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Dust Formation in Early Galaxies

Gomez, Haley Louise and Edmunds, Mike G. 2003. Dust Formation in Early Galaxies. Monthly Notices Royal Astronomical Society 343 , pp. 427-442. 10.1046/j.1365-8711.2003.06681.x

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Abstract

We investigate the sources and amount of dust in early galaxies. We discuss dust nucleation in stellar atmospheres using published extended atmosphere models, stellar evolution tracks and nucleation conditions. The thermally pulsating asymptotic giant branch phase of intermediate-mass stars is likely to be the most promising site for dust formation in stellar winds. We present an elementary model including dust formation time-scales in which the amount of dust in the interstellar medium is governed by chemical evolution. The implications of the model for high-redshift galaxies are investigated and we show there is no difficulty in producing dusty galaxies at redshifts above 5 if supernovae are a dominant source of interstellar dust. If dust does not condense efficiently in supernovae then significant dust masses can only be generated at z > 5 by galaxies with a high star formation efficiency. This is consistent with the high star formation rates implied by submillimetre sources found in deep Submillimetre Common User Bolometric Array surveys. We find the visual optical depth for individual star-forming clouds can reach values greater than 1 at very low metallicity (1/100 solar) provided that the mass–radius exponent of molecular clouds is less than 2. Most of the radiation from star formation will emerge at infrared wavelengths in the early Universe provided that dust is present. The (patchy) visual optical depth through a typical early galaxy will, however, remain less than 1 on average until a metallicity of 1/10 solar is reached.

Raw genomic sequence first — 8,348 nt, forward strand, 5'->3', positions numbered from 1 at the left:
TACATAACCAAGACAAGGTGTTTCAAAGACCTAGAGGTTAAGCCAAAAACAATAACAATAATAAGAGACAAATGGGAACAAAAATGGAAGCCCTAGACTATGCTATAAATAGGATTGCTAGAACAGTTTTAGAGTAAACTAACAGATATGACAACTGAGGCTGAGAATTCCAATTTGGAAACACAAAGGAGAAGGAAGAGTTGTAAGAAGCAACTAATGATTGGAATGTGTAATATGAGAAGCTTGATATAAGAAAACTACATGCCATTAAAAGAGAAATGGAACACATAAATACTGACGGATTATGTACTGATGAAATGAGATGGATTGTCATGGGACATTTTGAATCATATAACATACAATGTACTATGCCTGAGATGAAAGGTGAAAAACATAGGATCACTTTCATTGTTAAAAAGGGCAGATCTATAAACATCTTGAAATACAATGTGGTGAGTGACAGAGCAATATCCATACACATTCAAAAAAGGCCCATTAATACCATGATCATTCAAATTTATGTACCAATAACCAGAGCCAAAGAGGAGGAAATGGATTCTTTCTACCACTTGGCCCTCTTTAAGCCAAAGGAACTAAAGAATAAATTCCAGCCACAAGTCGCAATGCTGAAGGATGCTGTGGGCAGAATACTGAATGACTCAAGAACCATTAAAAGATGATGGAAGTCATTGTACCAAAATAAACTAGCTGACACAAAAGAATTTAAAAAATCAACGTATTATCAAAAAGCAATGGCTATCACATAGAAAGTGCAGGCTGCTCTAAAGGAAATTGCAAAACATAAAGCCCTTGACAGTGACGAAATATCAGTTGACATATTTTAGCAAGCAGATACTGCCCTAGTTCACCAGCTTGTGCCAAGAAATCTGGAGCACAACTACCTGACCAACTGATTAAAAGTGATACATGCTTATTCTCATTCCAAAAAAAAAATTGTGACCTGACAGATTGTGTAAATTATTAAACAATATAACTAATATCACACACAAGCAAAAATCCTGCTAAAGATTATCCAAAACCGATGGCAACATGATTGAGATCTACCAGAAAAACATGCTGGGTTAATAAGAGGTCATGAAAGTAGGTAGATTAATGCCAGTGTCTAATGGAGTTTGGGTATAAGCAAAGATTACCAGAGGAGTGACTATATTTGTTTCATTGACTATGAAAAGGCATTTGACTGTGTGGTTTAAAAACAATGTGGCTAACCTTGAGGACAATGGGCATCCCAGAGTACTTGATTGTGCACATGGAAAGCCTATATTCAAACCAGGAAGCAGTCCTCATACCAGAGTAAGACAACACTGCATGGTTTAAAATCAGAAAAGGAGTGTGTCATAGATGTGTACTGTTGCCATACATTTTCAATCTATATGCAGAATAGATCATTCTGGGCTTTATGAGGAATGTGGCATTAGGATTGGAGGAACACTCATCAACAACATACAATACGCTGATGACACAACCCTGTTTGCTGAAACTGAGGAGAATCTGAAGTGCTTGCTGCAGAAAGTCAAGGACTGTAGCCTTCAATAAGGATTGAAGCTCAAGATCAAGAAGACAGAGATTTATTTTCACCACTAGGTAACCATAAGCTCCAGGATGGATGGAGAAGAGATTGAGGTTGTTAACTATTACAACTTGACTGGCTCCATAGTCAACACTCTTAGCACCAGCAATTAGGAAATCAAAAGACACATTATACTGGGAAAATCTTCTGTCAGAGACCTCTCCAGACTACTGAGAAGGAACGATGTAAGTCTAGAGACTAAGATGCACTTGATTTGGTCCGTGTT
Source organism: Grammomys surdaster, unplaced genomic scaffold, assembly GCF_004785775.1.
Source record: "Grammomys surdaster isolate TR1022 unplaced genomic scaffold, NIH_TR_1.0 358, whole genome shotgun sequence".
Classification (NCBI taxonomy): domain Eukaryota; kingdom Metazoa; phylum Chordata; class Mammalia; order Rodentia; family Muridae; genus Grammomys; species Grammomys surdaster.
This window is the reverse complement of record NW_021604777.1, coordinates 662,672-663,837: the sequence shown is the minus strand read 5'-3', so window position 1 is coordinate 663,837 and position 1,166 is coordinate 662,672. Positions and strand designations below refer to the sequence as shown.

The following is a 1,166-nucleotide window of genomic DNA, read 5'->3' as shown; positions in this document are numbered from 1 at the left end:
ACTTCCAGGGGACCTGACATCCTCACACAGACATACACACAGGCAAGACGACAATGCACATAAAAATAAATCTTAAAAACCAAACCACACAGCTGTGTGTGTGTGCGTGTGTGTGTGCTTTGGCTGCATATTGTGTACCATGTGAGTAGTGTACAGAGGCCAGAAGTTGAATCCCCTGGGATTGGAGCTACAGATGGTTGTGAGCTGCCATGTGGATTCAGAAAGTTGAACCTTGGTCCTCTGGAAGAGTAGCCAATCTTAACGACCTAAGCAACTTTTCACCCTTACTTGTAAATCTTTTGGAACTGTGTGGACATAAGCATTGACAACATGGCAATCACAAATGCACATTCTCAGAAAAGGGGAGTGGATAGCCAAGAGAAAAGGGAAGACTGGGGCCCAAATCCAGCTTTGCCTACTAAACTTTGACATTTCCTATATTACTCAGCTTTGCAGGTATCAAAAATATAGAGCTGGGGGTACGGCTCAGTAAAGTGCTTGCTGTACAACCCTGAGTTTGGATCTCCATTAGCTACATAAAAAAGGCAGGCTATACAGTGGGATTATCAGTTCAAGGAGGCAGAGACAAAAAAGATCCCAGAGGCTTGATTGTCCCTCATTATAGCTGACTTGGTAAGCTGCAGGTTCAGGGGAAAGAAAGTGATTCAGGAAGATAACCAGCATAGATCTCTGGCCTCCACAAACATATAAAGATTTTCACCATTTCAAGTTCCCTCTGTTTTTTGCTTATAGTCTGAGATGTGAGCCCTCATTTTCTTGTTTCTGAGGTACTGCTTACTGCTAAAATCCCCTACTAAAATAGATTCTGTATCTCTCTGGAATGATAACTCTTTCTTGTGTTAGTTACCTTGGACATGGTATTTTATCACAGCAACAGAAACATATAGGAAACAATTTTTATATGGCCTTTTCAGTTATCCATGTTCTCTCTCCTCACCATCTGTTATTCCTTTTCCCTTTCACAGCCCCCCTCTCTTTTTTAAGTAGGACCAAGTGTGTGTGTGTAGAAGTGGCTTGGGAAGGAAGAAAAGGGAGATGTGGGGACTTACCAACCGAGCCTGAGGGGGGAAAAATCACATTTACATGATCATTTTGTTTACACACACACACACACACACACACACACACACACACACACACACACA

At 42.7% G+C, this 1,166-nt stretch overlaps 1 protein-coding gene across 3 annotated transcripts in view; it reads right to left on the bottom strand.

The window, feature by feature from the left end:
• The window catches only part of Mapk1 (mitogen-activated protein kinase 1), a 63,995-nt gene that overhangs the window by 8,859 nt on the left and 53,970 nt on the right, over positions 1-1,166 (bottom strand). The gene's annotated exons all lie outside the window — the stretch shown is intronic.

Item Type: Article
Date Type: Publication
Status: Published
Schools: Physics and Astronomy
Subjects: Q Science > QB Astronomy
Q Science > QC Physics
Uncontrolled Keywords: ISM: abundances; dust, extinction; galaxies: high-redshift
ISSN: 0035-8711
Last Modified: 15 Dec 2017 08:36
URI: http://orca.cf.ac.uk/id/eprint/1627

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